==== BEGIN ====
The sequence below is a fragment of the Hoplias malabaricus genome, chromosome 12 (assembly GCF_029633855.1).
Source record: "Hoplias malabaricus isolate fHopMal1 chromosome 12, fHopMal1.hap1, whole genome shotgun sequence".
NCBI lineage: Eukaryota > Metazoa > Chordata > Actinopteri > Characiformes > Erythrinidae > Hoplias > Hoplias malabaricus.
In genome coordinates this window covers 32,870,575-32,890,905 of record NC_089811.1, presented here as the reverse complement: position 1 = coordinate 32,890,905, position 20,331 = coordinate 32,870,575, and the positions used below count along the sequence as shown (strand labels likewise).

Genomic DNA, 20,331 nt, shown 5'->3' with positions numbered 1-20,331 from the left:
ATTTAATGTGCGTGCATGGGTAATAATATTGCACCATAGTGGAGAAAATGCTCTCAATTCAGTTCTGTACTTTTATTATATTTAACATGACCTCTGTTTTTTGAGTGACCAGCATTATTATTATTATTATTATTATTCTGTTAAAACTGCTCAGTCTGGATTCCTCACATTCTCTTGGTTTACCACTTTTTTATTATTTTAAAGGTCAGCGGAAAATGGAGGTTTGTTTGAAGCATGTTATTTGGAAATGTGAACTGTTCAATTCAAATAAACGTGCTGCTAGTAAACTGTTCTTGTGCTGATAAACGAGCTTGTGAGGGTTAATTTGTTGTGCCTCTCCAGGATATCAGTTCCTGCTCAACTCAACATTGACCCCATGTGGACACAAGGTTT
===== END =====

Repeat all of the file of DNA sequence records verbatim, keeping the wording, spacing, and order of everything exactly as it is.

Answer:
The sequence below is a fragment of the Hoplias malabaricus genome, chromosome 12 (assembly GCF_029633855.1).
Source record: "Hoplias malabaricus isolate fHopMal1 chromosome 12, fHopMal1.hap1, whole genome shotgun sequence".
NCBI lineage: Eukaryota > Metazoa > Chordata > Actinopteri > Characiformes > Erythrinidae > Hoplias > Hoplias malabaricus.
In genome coordinates this window covers 32,870,575-32,890,905 of record NC_089811.1, presented here as the reverse complement: position 1 = coordinate 32,890,905, position 20,331 = coordinate 32,870,575, and the positions used below count along the sequence as shown (strand labels likewise).

Genomic DNA, 20,331 nt, shown 5'->3' with positions numbered 1-20,331 from the left:
ATTTAATGTGCGTGCATGGGTAATAATATTGCACCATAGTGGAGAAAATGCTCTCAATTCAGTTCTGTACTTTTATTATATTTAACATGACCTCTGTTTTTTGAGTGACCAGCATTATTATTATTATTATTATTATTCTGTTAAAACTGCTCAGTCTGGATTCCTCACATTCTCTTGGTTTACCACTTTTTTATTATTTTAAAGGTCAGCGGAAAATGGAGGTTTGTTTGAAGCATGTTATTTGGAAATGTGAACTGTTCAATTCAAATAAACGTGCTGCTAGTAAACTGTTCTTGTGCTGATAAACGAGCTTGTGAGGGTTAATTTGTTGTGCCTCTCCAGGATATCAGTTCCTGCTCAACTCAACATTGACCCCATGTGGACACAAGGTTT